However, the authors of the study emphasise that “those who have invested in artificial intelligence are happy with their experience and will continue to invest on all levels”. They also suggest that even minimal investments can lead to monetary benefits and we can clearly see an increase in ready-to-use AI modules that we can access through providers such as Google or Amazon.
The perception that AI requires large investments is also in line with another survey conducted by Frontier Economics for the Publishers Association. It shows that large publishers expect AI to have a much greater impact on the competitive landscape than SME publishers.
What’s new in 2021?
We can see that Artificial Intelligence is finding its place in the publishing industry, and it’s more about “how” and not “if” we are going to see more of AI. The following examples highlight the potential but also the challenges the industry faces.
DER SPIEGEL: Automatically generated analyses
For this year’s state elections in Baden-Württemberg and Rhineland-Palatinate, DER SPIEGEL used an automated process to write reports for each of the 122 constituencies. A text generation software was manually trained with prepared sentence modules. Based on the preliminary election results, the software automatically assembled the sentences. As a result, residents could read what was happening in their constituency and get insights that a national newspaper like DER SPIEGEL would otherwise not have been able to provide.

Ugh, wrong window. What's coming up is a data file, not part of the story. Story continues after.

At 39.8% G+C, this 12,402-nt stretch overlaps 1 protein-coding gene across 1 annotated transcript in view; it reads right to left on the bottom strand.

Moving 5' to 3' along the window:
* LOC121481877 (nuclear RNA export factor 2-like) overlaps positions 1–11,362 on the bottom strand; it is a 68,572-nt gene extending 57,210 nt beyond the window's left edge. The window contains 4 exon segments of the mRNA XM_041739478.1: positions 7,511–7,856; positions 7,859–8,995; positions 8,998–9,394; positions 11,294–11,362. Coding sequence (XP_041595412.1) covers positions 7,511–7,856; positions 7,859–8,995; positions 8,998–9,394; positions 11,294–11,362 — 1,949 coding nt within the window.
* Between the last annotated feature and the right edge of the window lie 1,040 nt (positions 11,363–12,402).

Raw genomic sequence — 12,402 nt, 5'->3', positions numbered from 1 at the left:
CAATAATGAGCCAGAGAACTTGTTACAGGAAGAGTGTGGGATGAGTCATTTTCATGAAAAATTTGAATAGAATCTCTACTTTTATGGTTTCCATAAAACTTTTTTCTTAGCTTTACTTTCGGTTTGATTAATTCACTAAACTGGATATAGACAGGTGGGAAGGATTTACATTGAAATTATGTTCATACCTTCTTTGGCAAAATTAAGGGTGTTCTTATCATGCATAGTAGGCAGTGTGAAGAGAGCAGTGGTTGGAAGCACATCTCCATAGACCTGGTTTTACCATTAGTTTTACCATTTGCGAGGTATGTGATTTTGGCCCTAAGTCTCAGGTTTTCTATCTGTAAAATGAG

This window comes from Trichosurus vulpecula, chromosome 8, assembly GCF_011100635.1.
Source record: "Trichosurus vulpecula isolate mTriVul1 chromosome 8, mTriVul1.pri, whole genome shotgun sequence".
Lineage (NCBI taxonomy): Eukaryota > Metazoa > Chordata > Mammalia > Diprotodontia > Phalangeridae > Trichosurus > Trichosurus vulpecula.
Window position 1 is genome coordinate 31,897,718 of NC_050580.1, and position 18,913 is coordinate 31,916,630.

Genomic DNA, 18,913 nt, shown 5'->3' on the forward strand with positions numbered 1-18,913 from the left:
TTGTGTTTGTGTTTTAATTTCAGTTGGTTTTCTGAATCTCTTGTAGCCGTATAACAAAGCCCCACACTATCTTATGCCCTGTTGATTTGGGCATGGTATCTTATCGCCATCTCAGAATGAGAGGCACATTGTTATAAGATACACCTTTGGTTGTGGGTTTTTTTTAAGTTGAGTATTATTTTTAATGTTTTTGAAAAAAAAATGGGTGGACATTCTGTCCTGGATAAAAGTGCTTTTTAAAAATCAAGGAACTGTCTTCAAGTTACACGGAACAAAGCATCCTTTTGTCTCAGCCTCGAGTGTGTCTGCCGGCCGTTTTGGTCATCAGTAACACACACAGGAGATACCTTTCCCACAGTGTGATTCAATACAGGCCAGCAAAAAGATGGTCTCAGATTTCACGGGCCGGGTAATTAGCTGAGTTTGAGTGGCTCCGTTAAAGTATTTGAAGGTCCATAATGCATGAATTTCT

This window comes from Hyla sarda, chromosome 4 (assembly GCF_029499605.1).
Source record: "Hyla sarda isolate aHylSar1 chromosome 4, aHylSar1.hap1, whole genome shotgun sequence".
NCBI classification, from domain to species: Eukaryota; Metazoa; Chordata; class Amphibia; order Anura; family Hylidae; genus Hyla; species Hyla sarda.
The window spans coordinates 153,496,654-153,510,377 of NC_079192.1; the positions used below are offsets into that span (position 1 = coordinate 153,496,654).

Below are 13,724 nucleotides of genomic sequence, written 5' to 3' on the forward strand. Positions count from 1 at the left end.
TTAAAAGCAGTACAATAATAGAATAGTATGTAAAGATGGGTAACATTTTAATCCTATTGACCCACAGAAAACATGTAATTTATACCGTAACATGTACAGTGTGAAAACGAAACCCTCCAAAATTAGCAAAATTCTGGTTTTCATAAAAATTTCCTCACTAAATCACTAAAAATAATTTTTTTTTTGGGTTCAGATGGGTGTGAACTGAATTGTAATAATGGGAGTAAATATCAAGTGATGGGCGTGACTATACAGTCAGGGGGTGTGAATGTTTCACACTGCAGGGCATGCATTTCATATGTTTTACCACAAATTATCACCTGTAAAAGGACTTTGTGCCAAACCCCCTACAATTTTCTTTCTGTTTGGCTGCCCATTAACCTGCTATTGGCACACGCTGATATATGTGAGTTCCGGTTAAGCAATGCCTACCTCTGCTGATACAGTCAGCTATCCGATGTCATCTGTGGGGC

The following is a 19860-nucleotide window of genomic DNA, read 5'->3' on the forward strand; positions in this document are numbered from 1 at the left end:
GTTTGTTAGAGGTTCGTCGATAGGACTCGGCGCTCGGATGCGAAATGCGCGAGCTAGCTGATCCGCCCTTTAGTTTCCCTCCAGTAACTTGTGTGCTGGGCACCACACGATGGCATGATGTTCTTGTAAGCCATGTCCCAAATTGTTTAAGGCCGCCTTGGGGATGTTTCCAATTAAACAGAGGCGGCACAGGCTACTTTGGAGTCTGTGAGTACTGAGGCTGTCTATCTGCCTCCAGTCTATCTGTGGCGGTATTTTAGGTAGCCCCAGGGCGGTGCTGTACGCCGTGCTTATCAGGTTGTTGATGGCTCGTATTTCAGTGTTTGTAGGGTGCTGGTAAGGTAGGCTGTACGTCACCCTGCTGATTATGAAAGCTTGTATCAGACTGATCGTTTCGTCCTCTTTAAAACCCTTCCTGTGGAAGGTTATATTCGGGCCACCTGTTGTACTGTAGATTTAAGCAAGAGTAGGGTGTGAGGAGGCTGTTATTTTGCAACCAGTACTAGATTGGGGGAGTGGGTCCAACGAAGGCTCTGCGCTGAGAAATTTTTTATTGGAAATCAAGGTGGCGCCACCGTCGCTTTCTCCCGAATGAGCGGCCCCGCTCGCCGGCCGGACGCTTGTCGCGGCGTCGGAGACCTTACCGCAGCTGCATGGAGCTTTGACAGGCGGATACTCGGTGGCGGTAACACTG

These are exciting developments, and I see real added value for readers. However, I find it interesting that the newspaper emphasises in its background report that this is not artificial intelligence but a rule-based, automated process. They also emphasise that it is not about outsourcing journalistic work to computers but instead creating an additional offer.
I believe this cautious explanation reflects the general scepticism that readers (and maybe even some journalists) have when thinking of AI in the publishing industry. It will take time and effort to get everyone on board.
Subscriptions are a crucial business area for newspapers. While in some cases, it’s obvious which articles should be behind a paywall, in other cases, it can take some trial and error to see what the subscribers are willing to pay for. F.A.Z., in cooperation with the Google News Initiative, is currently testing an AI- and ML-driven tool that predicts which articles will work best behind the paywall. The success of converting readers into paying subscribers, of course, depends on numerous factors such as the subscription model, the clientele, how AI is used, etc. Still, it is another example that shows how AI can strengthen a crucial business area.